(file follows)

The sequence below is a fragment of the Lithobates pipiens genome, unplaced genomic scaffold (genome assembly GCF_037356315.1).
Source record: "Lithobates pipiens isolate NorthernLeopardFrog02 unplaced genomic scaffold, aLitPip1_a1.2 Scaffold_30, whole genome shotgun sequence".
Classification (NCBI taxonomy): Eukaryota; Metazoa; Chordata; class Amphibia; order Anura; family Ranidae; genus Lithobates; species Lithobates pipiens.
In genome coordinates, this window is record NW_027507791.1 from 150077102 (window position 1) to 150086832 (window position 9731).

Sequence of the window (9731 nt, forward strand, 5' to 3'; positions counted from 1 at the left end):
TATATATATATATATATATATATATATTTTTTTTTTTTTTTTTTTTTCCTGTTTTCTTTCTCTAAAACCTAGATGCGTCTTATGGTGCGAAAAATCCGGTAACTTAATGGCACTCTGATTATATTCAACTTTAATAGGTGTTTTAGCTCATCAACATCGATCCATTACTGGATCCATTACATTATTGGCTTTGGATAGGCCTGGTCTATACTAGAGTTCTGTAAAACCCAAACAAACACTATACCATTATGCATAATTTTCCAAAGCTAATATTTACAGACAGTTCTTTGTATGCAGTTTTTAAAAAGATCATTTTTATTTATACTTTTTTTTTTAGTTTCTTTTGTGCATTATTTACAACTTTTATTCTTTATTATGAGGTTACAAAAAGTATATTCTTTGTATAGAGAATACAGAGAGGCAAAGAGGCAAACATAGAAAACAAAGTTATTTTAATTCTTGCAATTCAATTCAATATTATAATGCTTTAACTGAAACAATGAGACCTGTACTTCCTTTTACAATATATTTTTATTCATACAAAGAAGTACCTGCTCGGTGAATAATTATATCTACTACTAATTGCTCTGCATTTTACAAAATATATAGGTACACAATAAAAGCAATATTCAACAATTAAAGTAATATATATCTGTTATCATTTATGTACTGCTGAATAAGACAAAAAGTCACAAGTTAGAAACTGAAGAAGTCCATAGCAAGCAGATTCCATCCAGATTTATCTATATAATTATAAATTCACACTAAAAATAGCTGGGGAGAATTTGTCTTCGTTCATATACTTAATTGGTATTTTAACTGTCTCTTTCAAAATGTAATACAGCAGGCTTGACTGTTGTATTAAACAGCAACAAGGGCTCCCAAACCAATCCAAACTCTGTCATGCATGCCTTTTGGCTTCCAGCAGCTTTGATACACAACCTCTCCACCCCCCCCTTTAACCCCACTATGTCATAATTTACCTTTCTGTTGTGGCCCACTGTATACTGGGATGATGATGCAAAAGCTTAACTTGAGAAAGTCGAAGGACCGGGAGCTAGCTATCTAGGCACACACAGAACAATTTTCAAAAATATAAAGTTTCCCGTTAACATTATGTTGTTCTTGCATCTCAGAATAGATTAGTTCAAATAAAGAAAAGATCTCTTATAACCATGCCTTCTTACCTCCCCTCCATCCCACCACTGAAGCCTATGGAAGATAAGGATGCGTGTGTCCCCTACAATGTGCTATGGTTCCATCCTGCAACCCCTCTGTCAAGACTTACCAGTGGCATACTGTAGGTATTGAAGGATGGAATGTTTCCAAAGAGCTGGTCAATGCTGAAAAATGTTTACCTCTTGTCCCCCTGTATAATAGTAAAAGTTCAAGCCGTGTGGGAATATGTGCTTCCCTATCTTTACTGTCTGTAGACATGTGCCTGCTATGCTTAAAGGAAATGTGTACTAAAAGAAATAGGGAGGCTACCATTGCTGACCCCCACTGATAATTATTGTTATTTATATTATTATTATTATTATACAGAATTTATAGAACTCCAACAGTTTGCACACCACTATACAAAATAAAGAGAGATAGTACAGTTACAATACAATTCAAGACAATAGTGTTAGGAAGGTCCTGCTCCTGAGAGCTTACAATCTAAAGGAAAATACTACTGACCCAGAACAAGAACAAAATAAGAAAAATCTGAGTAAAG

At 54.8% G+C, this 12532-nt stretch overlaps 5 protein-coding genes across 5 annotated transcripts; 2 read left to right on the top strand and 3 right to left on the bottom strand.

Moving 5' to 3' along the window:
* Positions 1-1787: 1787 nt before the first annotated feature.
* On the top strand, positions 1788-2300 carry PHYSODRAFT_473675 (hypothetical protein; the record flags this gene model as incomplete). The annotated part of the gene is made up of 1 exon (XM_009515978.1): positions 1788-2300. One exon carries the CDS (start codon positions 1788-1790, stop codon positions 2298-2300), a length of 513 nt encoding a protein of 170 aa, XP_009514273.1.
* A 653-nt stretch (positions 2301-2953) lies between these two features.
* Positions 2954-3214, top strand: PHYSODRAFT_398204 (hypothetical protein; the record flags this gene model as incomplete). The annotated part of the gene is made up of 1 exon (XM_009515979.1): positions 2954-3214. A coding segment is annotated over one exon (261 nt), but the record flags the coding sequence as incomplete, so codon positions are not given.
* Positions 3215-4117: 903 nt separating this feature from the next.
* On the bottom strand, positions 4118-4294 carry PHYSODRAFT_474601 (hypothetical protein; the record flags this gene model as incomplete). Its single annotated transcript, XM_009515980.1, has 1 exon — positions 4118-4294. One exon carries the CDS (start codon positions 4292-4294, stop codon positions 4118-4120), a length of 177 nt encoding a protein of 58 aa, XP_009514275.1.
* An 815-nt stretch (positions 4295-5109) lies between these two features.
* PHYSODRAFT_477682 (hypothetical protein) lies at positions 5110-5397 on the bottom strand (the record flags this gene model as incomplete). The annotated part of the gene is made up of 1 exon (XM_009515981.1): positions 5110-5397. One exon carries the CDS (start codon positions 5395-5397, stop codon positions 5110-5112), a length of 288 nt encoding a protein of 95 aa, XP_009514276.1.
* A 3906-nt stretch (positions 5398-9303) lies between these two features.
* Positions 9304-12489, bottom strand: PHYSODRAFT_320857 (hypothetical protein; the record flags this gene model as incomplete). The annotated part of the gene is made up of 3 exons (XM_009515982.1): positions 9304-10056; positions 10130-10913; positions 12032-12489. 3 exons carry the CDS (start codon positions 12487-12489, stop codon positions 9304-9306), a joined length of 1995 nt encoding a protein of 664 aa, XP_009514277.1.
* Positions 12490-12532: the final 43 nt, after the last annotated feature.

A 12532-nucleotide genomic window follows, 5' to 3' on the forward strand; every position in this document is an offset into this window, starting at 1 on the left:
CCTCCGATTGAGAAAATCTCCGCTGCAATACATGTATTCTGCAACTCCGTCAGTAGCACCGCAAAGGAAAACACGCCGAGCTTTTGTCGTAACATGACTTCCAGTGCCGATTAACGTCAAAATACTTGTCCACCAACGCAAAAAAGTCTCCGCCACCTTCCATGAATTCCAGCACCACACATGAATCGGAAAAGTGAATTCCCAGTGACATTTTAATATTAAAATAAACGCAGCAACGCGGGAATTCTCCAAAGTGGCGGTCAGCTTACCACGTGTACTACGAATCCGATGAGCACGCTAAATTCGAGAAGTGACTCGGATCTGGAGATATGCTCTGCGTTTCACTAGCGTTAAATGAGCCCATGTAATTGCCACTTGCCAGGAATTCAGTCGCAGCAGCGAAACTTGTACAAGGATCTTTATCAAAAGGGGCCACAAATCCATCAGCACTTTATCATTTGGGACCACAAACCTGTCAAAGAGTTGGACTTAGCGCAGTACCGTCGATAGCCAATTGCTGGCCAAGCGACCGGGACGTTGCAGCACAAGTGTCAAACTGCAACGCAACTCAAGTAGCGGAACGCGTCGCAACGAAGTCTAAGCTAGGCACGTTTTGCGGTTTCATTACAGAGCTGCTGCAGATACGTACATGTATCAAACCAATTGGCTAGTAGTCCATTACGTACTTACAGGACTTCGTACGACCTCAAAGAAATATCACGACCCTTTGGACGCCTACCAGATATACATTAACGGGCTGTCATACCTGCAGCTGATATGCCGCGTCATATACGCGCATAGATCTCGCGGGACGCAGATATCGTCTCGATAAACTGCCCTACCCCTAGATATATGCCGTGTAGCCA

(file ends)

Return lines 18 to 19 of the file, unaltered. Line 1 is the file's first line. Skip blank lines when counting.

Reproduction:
* Positions 9304-12489, bottom strand: PHYSODRAFT_320857 (hypothetical protein; the record flags this gene model as incomplete). The annotated part of the gene is made up of 3 exons (XM_009515982.1): positions 9304-10056; positions 10130-10913; positions 12032-12489. 3 exons carry the CDS (start codon positions 12487-12489, stop codon positions 9304-9306), a joined length of 1995 nt encoding a protein of 664 aa, XP_009514277.1.
* Positions 12490-12532: the final 43 nt, after the last annotated feature.